In view of the far-reaching effects for the future of Christian evangelization, the Reform movement which sprang up within the Franciscan Order at several locations in Europe toward the end of the fourteenth and the beginning of the fifteenth centuries must surely be judged providential.
Friars who desired to observe the Rule in its primitive severity formed communities whose members pledged themselves to live a very austere form of Franciscan life. This new observant branch of the Franciscan order grew so rapidly that at the dawn of the Age of Discovery its membership totaled 22,400. Between 1493 and 1820, a total of 8,441 Observant friars dedicated themselves to the task of evangelizing the New World. Francisco Ximenez de Cisneros, who before becoming Cardinal Archbishop of Toledo and the most trusted counselor of Queen Isabel had been Provincial of the Observants in Castile, in 1502 dispatched a group of seventeen chosen Observants to begin the systematic evangelization of Espanola.44
It was in the same spirit that the famous "Twelve Apostles of Mexico" were sent in 1524 at the request of Cortes. Their mission has been credited with inaugurating one of the most exciting and challenging periods in the history of Christianity's growth.45It was organized by Fray Francisco de los Angeles Quinones (1480-1540), who himself desired to join the group but was prevented from doing so by his election as Minister General in the preceding year; he had to remain in Europe to govern the activities of the Observant Reform throughout the expanding world.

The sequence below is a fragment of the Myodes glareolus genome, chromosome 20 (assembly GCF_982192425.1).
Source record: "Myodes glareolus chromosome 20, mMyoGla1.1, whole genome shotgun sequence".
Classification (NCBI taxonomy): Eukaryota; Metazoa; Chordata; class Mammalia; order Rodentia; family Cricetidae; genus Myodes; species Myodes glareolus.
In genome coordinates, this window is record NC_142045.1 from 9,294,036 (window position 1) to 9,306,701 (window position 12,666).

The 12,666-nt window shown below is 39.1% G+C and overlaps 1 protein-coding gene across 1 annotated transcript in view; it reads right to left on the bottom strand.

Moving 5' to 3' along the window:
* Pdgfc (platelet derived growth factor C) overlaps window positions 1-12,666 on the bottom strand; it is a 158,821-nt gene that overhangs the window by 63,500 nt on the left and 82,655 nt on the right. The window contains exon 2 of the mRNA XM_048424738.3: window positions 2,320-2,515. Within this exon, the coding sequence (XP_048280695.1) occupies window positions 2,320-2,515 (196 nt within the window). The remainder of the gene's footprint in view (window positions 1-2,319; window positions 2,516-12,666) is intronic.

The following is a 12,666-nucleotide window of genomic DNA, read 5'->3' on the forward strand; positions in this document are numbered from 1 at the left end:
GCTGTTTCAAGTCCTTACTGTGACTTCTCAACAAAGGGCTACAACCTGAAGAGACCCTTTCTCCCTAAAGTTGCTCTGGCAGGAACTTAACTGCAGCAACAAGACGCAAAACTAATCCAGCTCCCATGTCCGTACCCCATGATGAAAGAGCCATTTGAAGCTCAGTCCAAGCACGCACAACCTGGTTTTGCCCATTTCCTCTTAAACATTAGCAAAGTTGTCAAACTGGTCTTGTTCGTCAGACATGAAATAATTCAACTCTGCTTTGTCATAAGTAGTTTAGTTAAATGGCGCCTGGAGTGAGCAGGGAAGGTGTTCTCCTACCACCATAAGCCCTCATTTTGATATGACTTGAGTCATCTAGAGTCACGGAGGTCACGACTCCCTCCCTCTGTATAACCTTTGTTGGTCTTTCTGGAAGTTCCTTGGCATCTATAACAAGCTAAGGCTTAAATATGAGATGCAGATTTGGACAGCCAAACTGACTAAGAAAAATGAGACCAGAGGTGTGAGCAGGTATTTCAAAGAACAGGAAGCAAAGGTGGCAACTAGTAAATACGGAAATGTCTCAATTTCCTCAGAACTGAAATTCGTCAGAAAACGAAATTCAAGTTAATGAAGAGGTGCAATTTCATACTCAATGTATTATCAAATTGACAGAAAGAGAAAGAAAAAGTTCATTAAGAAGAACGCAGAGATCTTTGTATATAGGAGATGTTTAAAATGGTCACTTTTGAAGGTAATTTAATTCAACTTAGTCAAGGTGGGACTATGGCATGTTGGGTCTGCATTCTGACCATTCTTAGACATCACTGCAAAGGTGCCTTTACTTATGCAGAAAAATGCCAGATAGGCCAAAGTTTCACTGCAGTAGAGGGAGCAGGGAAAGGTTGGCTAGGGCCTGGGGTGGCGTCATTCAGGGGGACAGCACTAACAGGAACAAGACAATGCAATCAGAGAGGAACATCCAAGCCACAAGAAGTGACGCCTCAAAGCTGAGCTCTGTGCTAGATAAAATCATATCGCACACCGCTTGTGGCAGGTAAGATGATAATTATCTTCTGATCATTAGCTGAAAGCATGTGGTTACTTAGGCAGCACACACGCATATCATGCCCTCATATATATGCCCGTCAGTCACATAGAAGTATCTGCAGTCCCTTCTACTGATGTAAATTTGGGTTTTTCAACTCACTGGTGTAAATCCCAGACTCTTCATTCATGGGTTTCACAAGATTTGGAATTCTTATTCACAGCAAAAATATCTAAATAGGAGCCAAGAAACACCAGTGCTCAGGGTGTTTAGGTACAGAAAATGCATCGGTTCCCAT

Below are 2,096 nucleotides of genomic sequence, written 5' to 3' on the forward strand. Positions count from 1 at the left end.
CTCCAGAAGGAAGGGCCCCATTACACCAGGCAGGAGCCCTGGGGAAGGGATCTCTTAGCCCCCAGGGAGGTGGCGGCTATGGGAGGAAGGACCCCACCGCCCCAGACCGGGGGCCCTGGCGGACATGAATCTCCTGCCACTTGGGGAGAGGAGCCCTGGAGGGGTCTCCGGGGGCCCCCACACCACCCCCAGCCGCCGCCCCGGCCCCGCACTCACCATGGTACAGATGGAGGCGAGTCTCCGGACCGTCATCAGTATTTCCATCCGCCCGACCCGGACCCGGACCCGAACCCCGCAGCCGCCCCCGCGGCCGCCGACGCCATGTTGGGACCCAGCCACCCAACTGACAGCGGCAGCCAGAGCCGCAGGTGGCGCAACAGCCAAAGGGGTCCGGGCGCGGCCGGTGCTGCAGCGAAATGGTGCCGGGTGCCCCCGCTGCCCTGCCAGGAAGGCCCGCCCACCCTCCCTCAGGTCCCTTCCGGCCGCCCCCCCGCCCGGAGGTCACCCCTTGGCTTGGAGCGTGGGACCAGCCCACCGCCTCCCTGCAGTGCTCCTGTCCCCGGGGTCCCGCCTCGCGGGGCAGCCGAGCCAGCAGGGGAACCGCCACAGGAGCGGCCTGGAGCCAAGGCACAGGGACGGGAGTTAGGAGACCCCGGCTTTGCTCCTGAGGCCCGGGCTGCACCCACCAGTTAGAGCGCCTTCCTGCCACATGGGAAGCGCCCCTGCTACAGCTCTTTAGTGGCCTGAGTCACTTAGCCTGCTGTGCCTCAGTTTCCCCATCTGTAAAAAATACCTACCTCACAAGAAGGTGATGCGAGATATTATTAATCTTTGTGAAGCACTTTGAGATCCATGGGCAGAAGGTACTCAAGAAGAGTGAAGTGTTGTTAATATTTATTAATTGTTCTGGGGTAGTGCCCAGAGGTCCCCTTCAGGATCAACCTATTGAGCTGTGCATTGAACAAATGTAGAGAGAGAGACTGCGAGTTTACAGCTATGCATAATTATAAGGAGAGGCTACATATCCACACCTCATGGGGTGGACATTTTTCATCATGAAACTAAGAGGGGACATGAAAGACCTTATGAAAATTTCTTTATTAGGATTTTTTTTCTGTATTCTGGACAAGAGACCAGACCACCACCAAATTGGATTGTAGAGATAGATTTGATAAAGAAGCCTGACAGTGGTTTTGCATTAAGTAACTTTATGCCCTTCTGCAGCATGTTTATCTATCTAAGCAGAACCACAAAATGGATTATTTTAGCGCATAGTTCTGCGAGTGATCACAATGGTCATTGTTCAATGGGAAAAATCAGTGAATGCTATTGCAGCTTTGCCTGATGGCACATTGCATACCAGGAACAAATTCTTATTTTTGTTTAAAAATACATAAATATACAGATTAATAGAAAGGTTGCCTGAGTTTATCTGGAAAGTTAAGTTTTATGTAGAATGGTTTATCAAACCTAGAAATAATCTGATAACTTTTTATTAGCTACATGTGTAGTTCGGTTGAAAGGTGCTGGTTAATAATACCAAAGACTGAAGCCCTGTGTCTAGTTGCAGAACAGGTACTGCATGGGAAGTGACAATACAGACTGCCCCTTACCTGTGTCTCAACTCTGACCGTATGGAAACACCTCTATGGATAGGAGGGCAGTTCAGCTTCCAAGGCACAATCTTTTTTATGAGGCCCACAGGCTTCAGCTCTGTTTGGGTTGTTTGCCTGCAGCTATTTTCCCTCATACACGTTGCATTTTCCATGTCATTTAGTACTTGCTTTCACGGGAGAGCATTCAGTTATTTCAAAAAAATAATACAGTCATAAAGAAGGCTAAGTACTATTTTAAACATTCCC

To the members of that distinguished band of missionaries who introduced Franciscanism to Mexico, Quinones issued two documents which had a profound effect on the Franciscan evangelizing enterprise throughout the Americas. These two documents restated and revivified the basic principles of evangelization enunciated by St. Francis, explicated by the Franciscan theologians and doctors, and exemplified by the phalanx of Franciscan missionaries during the previous three centuries. The two documents are the "Obedience" and the "Instruction."46
The "Obedience" was addressed not only to the Twelve being sent to New Spain in 1524, but to all friars who subsequently would engage in the work of evangelizing the New World. They were all, Quinones insisted, commissioned to exalt the glory of God's name and to build up His Church on earth; like Francis, they must thirst for the salvation of all peoples, both believers and unbelievers, for all had been redeemed at the price of Christ's Blood. Inflamed with love of Christ, they must glory in the Cross, subject themselves to every creature, be ready, desire and even seek to shed their blood for the conversion of those to whom they are sent. And since the day was far-spent, the eleventh hour at hand, and this aging world nearing its end, it was most urgent that they devote their very best efforts to preaching by word and example, never neglecting the contemplative aspect of their Franciscan life.